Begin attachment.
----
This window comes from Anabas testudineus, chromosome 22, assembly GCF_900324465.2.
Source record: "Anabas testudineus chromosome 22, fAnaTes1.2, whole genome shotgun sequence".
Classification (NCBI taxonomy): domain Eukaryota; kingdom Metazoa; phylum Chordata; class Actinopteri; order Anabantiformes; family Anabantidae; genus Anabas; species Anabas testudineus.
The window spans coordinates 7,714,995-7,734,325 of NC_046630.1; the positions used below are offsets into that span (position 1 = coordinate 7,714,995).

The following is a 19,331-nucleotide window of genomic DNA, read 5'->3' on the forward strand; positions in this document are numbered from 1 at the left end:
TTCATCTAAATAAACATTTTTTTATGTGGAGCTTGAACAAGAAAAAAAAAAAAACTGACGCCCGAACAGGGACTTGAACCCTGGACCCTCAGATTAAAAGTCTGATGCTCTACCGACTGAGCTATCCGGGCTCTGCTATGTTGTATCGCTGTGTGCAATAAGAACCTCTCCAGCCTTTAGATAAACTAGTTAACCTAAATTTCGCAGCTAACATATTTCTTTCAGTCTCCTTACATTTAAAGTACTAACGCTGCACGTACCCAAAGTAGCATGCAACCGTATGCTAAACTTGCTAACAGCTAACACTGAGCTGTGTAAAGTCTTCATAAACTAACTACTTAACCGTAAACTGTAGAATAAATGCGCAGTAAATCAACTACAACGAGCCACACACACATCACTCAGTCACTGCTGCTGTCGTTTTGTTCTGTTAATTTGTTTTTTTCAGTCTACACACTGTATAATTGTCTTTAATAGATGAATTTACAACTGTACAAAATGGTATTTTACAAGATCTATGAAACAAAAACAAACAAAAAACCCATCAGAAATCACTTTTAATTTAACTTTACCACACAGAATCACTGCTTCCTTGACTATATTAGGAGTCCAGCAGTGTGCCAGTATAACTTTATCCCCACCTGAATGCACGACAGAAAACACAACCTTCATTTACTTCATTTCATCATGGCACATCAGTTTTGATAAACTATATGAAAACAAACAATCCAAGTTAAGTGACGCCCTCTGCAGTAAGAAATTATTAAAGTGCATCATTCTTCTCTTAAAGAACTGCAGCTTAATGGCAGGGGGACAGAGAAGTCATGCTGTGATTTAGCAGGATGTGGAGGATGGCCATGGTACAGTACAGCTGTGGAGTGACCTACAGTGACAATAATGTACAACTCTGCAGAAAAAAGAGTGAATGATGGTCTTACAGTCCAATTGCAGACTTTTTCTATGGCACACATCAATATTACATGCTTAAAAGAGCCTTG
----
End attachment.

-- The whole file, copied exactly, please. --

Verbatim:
This window comes from Anabas testudineus, chromosome 22, assembly GCF_900324465.2.
Source record: "Anabas testudineus chromosome 22, fAnaTes1.2, whole genome shotgun sequence".
Classification (NCBI taxonomy): domain Eukaryota; kingdom Metazoa; phylum Chordata; class Actinopteri; order Anabantiformes; family Anabantidae; genus Anabas; species Anabas testudineus.
The window spans coordinates 7,714,995-7,734,325 of NC_046630.1; the positions used below are offsets into that span (position 1 = coordinate 7,714,995).

The following is a 19,331-nucleotide window of genomic DNA, read 5'->3' on the forward strand; positions in this document are numbered from 1 at the left end:
TTCATCTAAATAAACATTTTTTTATGTGGAGCTTGAACAAGAAAAAAAAAAAAACTGACGCCCGAACAGGGACTTGAACCCTGGACCCTCAGATTAAAAGTCTGATGCTCTACCGACTGAGCTATCCGGGCTCTGCTATGTTGTATCGCTGTGTGCAATAAGAACCTCTCCAGCCTTTAGATAAACTAGTTAACCTAAATTTCGCAGCTAACATATTTCTTTCAGTCTCCTTACATTTAAAGTACTAACGCTGCACGTACCCAAAGTAGCATGCAACCGTATGCTAAACTTGCTAACAGCTAACACTGAGCTGTGTAAAGTCTTCATAAACTAACTACTTAACCGTAAACTGTAGAATAAATGCGCAGTAAATCAACTACAACGAGCCACACACACATCACTCAGTCACTGCTGCTGTCGTTTTGTTCTGTTAATTTGTTTTTTTCAGTCTACACACTGTATAATTGTCTTTAATAGATGAATTTACAACTGTACAAAATGGTATTTTACAAGATCTATGAAACAAAAACAAACAAAAAACCCATCAGAAATCACTTTTAATTTAACTTTACCACACAGAATCACTGCTTCCTTGACTATATTAGGAGTCCAGCAGTGTGCCAGTATAACTTTATCCCCACCTGAATGCACGACAGAAAACACAACCTTCATTTACTTCATTTCATCATGGCACATCAGTTTTGATAAACTATATGAAAACAAACAATCCAAGTTAAGTGACGCCCTCTGCAGTAAGAAATTATTAAAGTGCATCATTCTTCTCTTAAAGAACTGCAGCTTAATGGCAGGGGGACAGAGAAGTCATGCTGTGATTTAGCAGGATGTGGAGGATGGCCATGGTACAGTACAGCTGTGGAGTGACCTACAGTGACAATAATGTACAACTCTGCAGAAAAAAGAGTGAATGATGGTCTTACAGTCCAATTGCAGACTTTTTCTATGGCACACATCAATATTACATGCTTAAAAGAGCCTTG